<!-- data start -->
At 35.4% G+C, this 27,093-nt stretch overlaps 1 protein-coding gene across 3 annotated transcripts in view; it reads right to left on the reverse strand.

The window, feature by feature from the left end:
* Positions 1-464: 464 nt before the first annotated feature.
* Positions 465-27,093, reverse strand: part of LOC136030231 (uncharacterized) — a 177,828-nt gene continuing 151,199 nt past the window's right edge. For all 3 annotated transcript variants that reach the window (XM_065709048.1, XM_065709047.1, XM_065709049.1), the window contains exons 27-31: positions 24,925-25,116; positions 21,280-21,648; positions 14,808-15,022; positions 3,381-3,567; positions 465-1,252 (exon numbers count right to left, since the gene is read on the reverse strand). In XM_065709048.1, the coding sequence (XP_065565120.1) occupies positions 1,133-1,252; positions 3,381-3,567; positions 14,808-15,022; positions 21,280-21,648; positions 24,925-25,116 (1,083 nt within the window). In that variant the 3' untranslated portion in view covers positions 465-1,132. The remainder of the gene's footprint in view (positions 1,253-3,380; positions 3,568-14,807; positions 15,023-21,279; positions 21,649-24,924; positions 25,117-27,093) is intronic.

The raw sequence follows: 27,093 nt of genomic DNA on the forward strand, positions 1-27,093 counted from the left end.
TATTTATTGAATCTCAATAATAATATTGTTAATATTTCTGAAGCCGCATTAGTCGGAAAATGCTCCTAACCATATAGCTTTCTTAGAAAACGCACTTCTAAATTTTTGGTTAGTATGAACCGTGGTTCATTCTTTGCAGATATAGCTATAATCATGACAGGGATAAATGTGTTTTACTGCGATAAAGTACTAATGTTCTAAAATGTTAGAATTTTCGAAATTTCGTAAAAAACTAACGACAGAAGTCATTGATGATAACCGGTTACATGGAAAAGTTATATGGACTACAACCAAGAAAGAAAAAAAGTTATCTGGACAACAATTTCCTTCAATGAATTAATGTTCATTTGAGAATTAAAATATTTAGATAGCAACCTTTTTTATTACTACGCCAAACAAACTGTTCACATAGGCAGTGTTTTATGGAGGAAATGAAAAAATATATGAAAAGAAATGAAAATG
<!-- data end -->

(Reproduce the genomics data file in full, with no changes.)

At 35.4% G+C, this 27,093-nt stretch overlaps 1 protein-coding gene across 3 annotated transcripts in view; it reads right to left on the reverse strand.

The window, feature by feature from the left end:
* Positions 1-464: 464 nt before the first annotated feature.
* Positions 465-27,093, reverse strand: part of LOC136030231 (uncharacterized) — a 177,828-nt gene continuing 151,199 nt past the window's right edge. For all 3 annotated transcript variants that reach the window (XM_065709048.1, XM_065709047.1, XM_065709049.1), the window contains exons 27-31: positions 24,925-25,116; positions 21,280-21,648; positions 14,808-15,022; positions 3,381-3,567; positions 465-1,252 (exon numbers count right to left, since the gene is read on the reverse strand). In XM_065709048.1, the coding sequence (XP_065565120.1) occupies positions 1,133-1,252; positions 3,381-3,567; positions 14,808-15,022; positions 21,280-21,648; positions 24,925-25,116 (1,083 nt within the window). In that variant the 3' untranslated portion in view covers positions 465-1,132. The remainder of the gene's footprint in view (positions 1,253-3,380; positions 3,568-14,807; positions 15,023-21,279; positions 21,649-24,924; positions 25,117-27,093) is intronic.

The raw sequence follows: 27,093 nt of genomic DNA on the forward strand, positions 1-27,093 counted from the left end.
TATTTATTGAATCTCAATAATAATATTGTTAATATTTCTGAAGCCGCATTAGTCGGAAAATGCTCCTAACCATATAGCTTTCTTAGAAAACGCACTTCTAAATTTTTGGTTAGTATGAACCGTGGTTCATTCTTTGCAGATATAGCTATAATCATGACAGGGATAAATGTGTTTTACTGCGATAAAGTACTAATGTTCTAAAATGTTAGAATTTTCGAAATTTCGTAAAAAACTAACGACAGAAGTCATTGATGATAACCGGTTACATGGAAAAGTTATATGGACTACAACCAAGAAAGAAAAAAAGTTATCTGGACAACAATTTCCTTCAATGAATTAATGTTCATTTGAGAATTAAAATATTTAGATAGCAACCTTTTTTATTACTACGCCAAACAAACTGTTCACATAGGCAGTGTTTTATGGAGGAAATGAAAAAATATATGAAAAGAAATGAAAATG